Finance Minister Grant Robertson maintains now is a good time to talk about whether the country’s monetary policy model is fit for purpose.
However, Modern Monetary Theory (MMT) is "not something" he's "looking to take up".
Speaking to interest.co.nz, Robertson said he had received a lot of correspondence from people advocating for him to reframe his thinking around debt.
Yet he was “satisfied we’ve got the environment we need”.
He acknowledged his pre-Covid target of reducing net core Crown debt to 20% of Gross Domestic Product (GDP) was “arbitrary”.
However he said, “I do think managing and controlling debt is important.”
Asked whether the government’s long-term goal should ultimately be keeping debt at a low level, Robertson said: “I think it’s good for New Zealand to do that. But we can do that in such a way that continues to support social programmes and continues to support significant infrastructure investment, which we’ve done.”
When Robertson last month said he was putting away $14 billion of the $20 billion allocated in the May Budget towards yet-to-be-determined Covid-related expenditure, he ruled out universal cash payments, or helicopter money, pre-election.
Coming back to MMT, it's a school of thought that argues governments don’t need to be constrained by debt in the same way households do.
Countries that issue their own currency and don’t have significant foreign debt can technically print money and never become insolvent in their own currency.
The argument in New Zealand’s context is that Treasury could effectively take out an overdraft from the Reserve Bank (RBNZ) to get cash to inject directly into the economy via helicopter money for example.
The RBNZ could then write off the debt to avoid burdening future generations with government spending cuts and/or tax hikes.
Inflation is of course a key risk of money creation longer term. The MMT solution is for the government to respond by removing cash from the system once the economy has returned to full employment by increasing taxes.
However political risk remains. What’s to say a government, in cahoots with a central bank, won’t go overboard with the money printing, or later find it too politically unpalatable to increase taxes to curb inflation?
Another risk is that the RBNZ writing off debt owed by the Treasury could upset credit rating agencies, devalue the currency, and create uncertainty in financial markets.
Rather than focus on debt targets, MMT advocates say governments should focus on what spending is necessary and can be absorbed in an economy. IE how much a government could realistically invest in new infrastructure given labour supply, availability of building materials, and other resources.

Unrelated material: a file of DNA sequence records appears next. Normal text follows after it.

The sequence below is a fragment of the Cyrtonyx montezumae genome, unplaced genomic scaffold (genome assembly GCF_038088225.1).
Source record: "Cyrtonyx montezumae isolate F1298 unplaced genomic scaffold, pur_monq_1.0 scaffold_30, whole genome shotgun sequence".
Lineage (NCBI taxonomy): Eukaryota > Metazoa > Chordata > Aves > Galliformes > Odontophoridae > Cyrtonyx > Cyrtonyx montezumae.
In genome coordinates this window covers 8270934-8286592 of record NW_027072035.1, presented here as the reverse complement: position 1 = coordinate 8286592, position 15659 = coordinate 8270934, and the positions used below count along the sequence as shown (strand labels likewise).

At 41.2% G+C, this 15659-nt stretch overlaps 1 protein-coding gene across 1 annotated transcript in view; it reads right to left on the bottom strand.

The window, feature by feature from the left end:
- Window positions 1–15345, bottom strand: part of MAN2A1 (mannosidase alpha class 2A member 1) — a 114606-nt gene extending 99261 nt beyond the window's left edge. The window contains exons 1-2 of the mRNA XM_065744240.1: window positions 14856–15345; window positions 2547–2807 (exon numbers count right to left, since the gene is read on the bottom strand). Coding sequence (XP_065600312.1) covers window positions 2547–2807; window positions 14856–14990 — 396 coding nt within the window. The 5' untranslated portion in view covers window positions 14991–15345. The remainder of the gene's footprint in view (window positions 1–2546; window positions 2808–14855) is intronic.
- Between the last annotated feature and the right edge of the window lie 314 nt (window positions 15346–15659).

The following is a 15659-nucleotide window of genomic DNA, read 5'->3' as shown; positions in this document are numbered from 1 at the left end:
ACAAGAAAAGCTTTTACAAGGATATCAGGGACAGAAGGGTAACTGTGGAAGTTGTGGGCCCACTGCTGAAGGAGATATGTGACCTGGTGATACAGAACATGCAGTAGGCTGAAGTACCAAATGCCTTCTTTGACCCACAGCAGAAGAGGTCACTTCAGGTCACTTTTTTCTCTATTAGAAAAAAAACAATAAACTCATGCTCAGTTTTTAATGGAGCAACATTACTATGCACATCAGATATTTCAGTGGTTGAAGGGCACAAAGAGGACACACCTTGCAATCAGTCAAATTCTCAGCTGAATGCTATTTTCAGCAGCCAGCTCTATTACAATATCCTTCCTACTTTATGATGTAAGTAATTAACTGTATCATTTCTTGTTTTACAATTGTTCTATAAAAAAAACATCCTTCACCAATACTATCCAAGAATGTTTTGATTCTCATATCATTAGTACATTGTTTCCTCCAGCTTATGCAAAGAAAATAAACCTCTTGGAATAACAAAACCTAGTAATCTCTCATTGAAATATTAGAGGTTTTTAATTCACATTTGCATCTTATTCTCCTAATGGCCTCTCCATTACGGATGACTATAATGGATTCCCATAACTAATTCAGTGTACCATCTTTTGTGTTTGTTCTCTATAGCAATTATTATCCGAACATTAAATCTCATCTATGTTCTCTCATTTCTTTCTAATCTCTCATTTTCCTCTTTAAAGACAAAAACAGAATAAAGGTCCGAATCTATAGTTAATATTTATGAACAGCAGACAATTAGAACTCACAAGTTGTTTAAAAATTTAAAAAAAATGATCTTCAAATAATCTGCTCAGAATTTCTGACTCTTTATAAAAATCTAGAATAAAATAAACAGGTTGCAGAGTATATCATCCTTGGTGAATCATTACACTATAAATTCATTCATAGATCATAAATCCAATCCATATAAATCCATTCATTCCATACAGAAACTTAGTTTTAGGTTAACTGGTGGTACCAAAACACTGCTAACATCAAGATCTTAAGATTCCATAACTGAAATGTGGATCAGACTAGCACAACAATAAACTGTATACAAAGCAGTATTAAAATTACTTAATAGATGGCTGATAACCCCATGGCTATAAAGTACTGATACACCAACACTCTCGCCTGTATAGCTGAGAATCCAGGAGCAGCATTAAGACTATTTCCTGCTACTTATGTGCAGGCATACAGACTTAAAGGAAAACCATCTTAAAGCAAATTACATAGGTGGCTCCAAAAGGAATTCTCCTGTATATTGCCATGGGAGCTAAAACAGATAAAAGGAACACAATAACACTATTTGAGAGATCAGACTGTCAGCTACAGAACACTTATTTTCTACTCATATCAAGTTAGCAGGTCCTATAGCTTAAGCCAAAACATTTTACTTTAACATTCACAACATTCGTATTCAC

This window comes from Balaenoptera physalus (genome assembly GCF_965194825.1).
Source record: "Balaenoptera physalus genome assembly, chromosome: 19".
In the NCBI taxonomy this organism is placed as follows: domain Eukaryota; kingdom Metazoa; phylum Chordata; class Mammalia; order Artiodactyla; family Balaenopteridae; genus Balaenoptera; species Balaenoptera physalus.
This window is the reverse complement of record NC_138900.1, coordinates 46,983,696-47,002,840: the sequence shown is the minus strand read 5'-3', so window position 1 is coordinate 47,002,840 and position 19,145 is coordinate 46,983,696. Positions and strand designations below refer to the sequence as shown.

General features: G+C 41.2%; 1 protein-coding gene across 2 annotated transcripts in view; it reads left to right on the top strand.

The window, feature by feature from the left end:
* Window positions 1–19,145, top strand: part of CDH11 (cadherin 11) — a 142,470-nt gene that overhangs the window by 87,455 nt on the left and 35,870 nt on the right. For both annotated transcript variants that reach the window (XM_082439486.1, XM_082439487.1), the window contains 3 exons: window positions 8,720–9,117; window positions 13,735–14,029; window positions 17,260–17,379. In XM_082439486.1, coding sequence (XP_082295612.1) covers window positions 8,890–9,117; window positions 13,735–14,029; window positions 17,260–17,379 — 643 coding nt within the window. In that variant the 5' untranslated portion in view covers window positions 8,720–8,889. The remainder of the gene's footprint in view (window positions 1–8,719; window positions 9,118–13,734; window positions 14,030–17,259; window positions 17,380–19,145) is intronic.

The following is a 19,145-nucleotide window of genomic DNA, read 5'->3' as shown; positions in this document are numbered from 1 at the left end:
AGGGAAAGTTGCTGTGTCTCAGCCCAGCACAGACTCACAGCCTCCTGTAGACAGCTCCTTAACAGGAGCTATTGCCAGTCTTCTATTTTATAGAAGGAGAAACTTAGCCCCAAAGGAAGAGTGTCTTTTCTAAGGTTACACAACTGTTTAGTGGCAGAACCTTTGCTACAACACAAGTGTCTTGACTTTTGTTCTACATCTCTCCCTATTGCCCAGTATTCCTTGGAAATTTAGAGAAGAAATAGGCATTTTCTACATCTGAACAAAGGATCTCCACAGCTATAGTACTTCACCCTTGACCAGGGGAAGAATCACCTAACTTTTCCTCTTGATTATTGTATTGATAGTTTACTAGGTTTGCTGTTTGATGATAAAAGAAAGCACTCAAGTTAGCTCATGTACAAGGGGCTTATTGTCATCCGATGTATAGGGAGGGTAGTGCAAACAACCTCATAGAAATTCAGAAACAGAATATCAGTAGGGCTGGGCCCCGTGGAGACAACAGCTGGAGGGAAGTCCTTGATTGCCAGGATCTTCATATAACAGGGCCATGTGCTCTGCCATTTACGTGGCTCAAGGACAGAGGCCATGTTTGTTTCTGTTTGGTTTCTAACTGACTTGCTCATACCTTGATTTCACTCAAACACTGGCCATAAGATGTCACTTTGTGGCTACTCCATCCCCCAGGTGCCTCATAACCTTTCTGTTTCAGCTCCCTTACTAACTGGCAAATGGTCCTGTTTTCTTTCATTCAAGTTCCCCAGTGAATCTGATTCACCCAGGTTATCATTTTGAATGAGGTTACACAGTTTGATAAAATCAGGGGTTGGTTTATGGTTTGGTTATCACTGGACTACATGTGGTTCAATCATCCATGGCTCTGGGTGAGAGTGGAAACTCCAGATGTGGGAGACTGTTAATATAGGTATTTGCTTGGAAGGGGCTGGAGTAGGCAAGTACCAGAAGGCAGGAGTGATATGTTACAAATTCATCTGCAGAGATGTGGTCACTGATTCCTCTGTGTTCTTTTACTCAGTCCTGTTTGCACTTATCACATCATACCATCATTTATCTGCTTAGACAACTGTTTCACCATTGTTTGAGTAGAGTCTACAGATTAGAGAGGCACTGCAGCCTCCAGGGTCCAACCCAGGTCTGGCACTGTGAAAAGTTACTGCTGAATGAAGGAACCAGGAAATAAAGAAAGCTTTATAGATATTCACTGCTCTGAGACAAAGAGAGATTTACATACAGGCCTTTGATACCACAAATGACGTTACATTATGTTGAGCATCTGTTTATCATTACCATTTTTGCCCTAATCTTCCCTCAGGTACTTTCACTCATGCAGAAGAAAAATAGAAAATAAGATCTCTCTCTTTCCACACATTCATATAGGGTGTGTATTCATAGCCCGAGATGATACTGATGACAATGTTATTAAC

They point out governments spend before taxing and borrowing, rather than the other way around. For more on MMT, see this article.
Is monetary policy fit for purpose?
With central banks opening their monetary policy taps to the max with quantitative easing, and governments splashing cash to keep their economies afloat in the face of Covid-19, MMT has come under the spotlight.
The RBNZ has committed to buying up to $60 billion of New Zealand Government Bonds from banks, fund managers and other investors. While this creates liquidity in financial markets, it doesn’t directly give the government money to fund its deficit. And once the bonds mature, Treasury will have to repay the RBNZ.
“In terms of monetary policy at large, I think this is the time to be talking about; is it fit for purpose for where we are? Which is exactly the conversation happening all around the world. Does that necessarily translate into MMT? No," Robertson said.
He said he still thought targeting inflation was an important part of monetary policy.
Asked whether he was worried about quantitative easing (which lowers interest rates) causing major house and equity price inflation as it did after the 2008 Global Financial Crisis, Robertson said: “I wouldn’t say it worries me.
“It is one of the conundrums of the situation that we find ourselves in.
“The housing market has held up significantly more than people forecast it would in these circumstances. We clearly keep an eye on asset prices, and the last thing I want is for New Zealand to go through what is has in the past, which is significant bubbles.”
Green Party co-leader, James Shaw, is concerned about quantitative easing causing asset price inflation and thus inequality.
He recently argued this underlined the need for the government to respond by rejigging the tax system. The Green Party is campaigning on introducing a wealth tax of 1% applicable to net wealth over $1 million, as well as two new top tax brackets for income over $100,000 per annum.
Shaw has spoken out against austerity, but won’t go so far as to support MMT.
“It is obviously risky when you consider models like that. But I think it’s worth investigating with every other option we’ve got on the table,” he said.
“Central banks all over the world are looking at this as an option - and their other options - because the sheer scale of all the liquidity that we’re having to pump into the global economy right now is colossal. And so, you do need to consider your options.
“New Zealand has a pretty good tradition of managing itself responsibly and in concert with other countries.”
National is campaigning on reducing net core Crown debt to 30% of GDP within the next 10 years or so. Treasury in May forecast New Zealand’s net core Crown debt to GDP reaching 54% by 2023 - an increase from 19% in 2019.
Meanwhile ACT is campaigning on returning the Government’s books to surplus by 2024. Treasury in May forecast a $4.9 billion in deficit at this point.
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